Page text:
Chile in space

THE ASSOCIATED PRESS

Sacks of dried red chile pods are shown at the Hatch Chile Sales shop along the main street of the self-proclaimed “Chile Capital of the World” in Hatch, New Mexico. A hybrid version of a New Mexico chile plant has been selected to be grown in space as part of a NASA experiment, officials recently announced.

ESPANOLA, N.M. — It’ll be one giant leap for chile-kind.

A hybrid version of a New Mexico chile plant has been selected to be grown in space as part of a NASA experiment.

The chile, from Espanola, New Mexico, is tentatively scheduled to be launched to the International Space Station for testing this month.

A NASA group testing how to produce food beyond the Earth’s atmosphere and the chile plant was created with input from Jacob Torres — an Espanola native and NASA researcher.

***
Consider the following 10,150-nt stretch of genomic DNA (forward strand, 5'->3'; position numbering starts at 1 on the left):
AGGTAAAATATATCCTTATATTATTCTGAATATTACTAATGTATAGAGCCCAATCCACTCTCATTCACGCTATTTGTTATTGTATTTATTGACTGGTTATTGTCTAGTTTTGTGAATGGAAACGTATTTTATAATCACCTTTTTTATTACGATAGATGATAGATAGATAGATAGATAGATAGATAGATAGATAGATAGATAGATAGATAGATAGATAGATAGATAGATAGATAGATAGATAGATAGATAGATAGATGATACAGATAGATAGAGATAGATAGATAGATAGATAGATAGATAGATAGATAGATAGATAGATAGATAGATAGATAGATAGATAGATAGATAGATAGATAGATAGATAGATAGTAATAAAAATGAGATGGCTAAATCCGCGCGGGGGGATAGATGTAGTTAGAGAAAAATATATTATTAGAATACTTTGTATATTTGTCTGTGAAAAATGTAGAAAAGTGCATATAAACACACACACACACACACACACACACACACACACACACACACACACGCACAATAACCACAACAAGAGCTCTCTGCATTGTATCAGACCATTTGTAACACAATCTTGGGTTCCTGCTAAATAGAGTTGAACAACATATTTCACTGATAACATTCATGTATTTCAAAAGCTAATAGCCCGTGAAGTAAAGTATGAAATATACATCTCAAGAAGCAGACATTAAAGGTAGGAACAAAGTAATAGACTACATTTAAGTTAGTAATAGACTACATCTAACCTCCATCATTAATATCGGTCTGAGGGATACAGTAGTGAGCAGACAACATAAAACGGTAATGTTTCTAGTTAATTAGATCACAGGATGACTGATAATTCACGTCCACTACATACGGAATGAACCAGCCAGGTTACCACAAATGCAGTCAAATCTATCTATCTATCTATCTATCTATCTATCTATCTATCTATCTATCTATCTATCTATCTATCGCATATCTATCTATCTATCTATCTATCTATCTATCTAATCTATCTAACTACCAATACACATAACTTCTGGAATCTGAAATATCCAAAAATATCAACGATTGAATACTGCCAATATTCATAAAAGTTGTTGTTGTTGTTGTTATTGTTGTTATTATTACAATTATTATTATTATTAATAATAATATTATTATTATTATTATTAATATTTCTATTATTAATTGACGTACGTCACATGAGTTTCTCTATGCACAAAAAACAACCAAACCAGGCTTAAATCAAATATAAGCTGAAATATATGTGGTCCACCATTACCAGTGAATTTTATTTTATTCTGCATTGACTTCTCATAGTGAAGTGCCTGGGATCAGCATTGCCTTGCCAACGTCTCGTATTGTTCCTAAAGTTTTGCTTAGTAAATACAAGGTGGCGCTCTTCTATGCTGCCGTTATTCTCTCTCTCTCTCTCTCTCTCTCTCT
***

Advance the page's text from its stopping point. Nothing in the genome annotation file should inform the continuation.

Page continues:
Torres said the point of sending the chiles into space is to demonstrate how NASA’s Advanced Plant Habitat — which recreates environmental needs for plant growth — works not only for leafy greens, but for fruiting crops, as well.

“Which means that if we do go on a deep space mission, or we do go to the moon or a mission to Mars, we will have to figure out a way to supplement our diets,” he said. “Understanding how to grow plants to supplement the astronaut’s diet would be essential to our mission to going to Mars. So that kind of fuels our research that we’re doing now.”

The “Espanola Improved” chile plant is a cross between a northern New Mexico seed and the popular Sandia seed from the Hatch Valley. It will be the first fruiting plant that the U.S. will grow aboard the Space Station.

NASA’s astronauts have previously grown greens, and a zinnia bloomed in space in 2016.

Matthew W. Romeyn, NASA’s lead scientist on the pepper project, said the group chose the Espanola-Sandia hybrid because of the shorter growth cycle, as well as its ability to thrive within the smaller confines of the Advanced Plant Habitat. The growth period may be longer in space.

Chiles could even boost morale, Torres said, when astronauts have something tasty and different from the pre-packaged meals.

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